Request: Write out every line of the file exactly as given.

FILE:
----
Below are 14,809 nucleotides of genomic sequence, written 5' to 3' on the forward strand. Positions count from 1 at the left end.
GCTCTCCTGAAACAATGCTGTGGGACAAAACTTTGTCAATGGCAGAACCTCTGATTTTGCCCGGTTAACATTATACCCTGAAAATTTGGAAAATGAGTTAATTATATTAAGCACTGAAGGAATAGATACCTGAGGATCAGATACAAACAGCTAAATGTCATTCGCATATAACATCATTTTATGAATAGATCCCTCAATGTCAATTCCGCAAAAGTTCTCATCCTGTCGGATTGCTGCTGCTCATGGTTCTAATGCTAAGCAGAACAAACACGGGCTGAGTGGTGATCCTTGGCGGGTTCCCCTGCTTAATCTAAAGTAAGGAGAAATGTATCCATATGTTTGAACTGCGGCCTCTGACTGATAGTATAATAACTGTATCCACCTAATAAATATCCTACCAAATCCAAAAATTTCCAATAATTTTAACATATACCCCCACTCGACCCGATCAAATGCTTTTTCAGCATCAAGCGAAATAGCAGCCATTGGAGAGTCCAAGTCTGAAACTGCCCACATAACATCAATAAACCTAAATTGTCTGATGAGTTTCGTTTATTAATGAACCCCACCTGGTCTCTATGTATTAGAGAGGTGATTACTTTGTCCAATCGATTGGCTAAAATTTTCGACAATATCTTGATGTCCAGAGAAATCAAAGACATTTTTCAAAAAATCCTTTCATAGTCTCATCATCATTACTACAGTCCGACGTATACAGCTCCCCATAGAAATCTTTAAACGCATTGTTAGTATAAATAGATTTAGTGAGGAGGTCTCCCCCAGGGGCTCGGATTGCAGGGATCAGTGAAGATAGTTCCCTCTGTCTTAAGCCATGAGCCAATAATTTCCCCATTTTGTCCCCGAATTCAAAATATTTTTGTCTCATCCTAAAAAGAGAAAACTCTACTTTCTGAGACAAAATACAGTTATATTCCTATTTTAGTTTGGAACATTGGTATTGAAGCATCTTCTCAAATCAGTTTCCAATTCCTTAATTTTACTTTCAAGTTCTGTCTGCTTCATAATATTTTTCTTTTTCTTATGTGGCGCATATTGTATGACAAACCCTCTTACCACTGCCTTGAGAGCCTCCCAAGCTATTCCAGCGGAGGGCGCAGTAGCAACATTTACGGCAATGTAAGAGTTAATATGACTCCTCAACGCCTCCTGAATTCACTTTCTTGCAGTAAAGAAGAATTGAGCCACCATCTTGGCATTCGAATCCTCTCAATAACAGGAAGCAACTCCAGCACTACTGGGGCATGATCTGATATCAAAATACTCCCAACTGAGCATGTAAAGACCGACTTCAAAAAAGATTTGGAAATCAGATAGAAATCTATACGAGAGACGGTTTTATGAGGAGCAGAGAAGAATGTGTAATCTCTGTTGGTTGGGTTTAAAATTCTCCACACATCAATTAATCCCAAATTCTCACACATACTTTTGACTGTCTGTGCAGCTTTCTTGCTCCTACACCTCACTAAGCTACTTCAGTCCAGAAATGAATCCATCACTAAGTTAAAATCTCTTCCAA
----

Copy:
Below are 14,809 nucleotides of genomic sequence, written 5' to 3' on the forward strand. Positions count from 1 at the left end.
GCTCTCCTGAAACAATGCTGTGGGACAAAACTTTGTCAATGGCAGAACCTCTGATTTTGCCCGGTTAACATTATACCCTGAAAATTTGGAAAATGAGTTAATTATATTAAGCACTGAAGGAATAGATACCTGAGGATCAGATACAAACAGCTAAATGTCATTCGCATATAACATCATTTTATGAATAGATCCCTCAATGTCAATTCCGCAAAAGTTCTCATCCTGTCGGATTGCTGCTGCTCATGGTTCTAATGCTAAGCAGAACAAACACGGGCTGAGTGGTGATCCTTGGCGGGTTCCCCTGCTTAATCTAAAGTAAGGAGAAATGTATCCATATGTTTGAACTGCGGCCTCTGACTGATAGTATAATAACTGTATCCACCTAATAAATATCCTACCAAATCCAAAAATTTCCAATAATTTTAACATATACCCCCACTCGACCCGATCAAATGCTTTTTCAGCATCAAGCGAAATAGCAGCCATTGGAGAGTCCAAGTCTGAAACTGCCCACATAACATCAATAAACCTAAATTGTCTGATGAGTTTCGTTTATTAATGAACCCCACCTGGTCTCTATGTATTAGAGAGGTGATTACTTTGTCCAATCGATTGGCTAAAATTTTCGACAATATCTTGATGTCCAGAGAAATCAAAGACATTTTTCAAAAAATCCTTTCATAGTCTCATCATCATTACTACAGTCCGACGTATACAGCTCCCCATAGAAATCTTTAAACGCATTGTTAGTATAAATAGATTTAGTGAGGAGGTCTCCCCCAGGGGCTCGGATTGCAGGGATCAGTGAAGATAGTTCCCTCTGTCTTAAGCCATGAGCCAATAATTTCCCCATTTTGTCCCCGAATTCAAAATATTTTTGTCTCATCCTAAAAAGAGAAAACTCTACTTTCTGAGACAAAATACAGTTATATTCCTATTTTAGTTTGGAACATTGGTATTGAAGCATCTTCTCAAATCAGTTTCCAATTCCTTAATTTTACTTTCAAGTTCTGTCTGCTTCATAATATTTTTCTTTTTCTTATGTGGCGCATATTGTATGACAAACCCTCTTACCACTGCCTTGAGAGCCTCCCAAGCTATTCCAGCGGAGGGCGCAGTAGCAACATTTACGGCAATGTAAGAGTTAATATGACTCCTCAACGCCTCCTGAATTCACTTTCTTGCAGTAAAGAAGAATTGAGCCACCATCTTGGCATTCGAATCCTCTCAATAACAGGAAGCAACTCCAGCACTACTGGGGCATGATCTGATATCAAAATACTCCCAACTGAGCATGTAAAGACCGACTTCAAAAAAGATTTGGAAATCAGATAGAAATCTATACGAGAGACGGTTTTATGAGGAGCAGAGAAGAATGTGTAATCTCTGTTGGTTGGGTTTAAAATTCTCCACACATCAATTAATCCCAAATTCTCACACATACTTTTGACTGTCTGTGCAGCTTTCTTGCTCCTACACCTCACTAAGCTACTTCAGTCCAGAAATGAATCCATCACTAAGTTAAAATCTCTTCCAA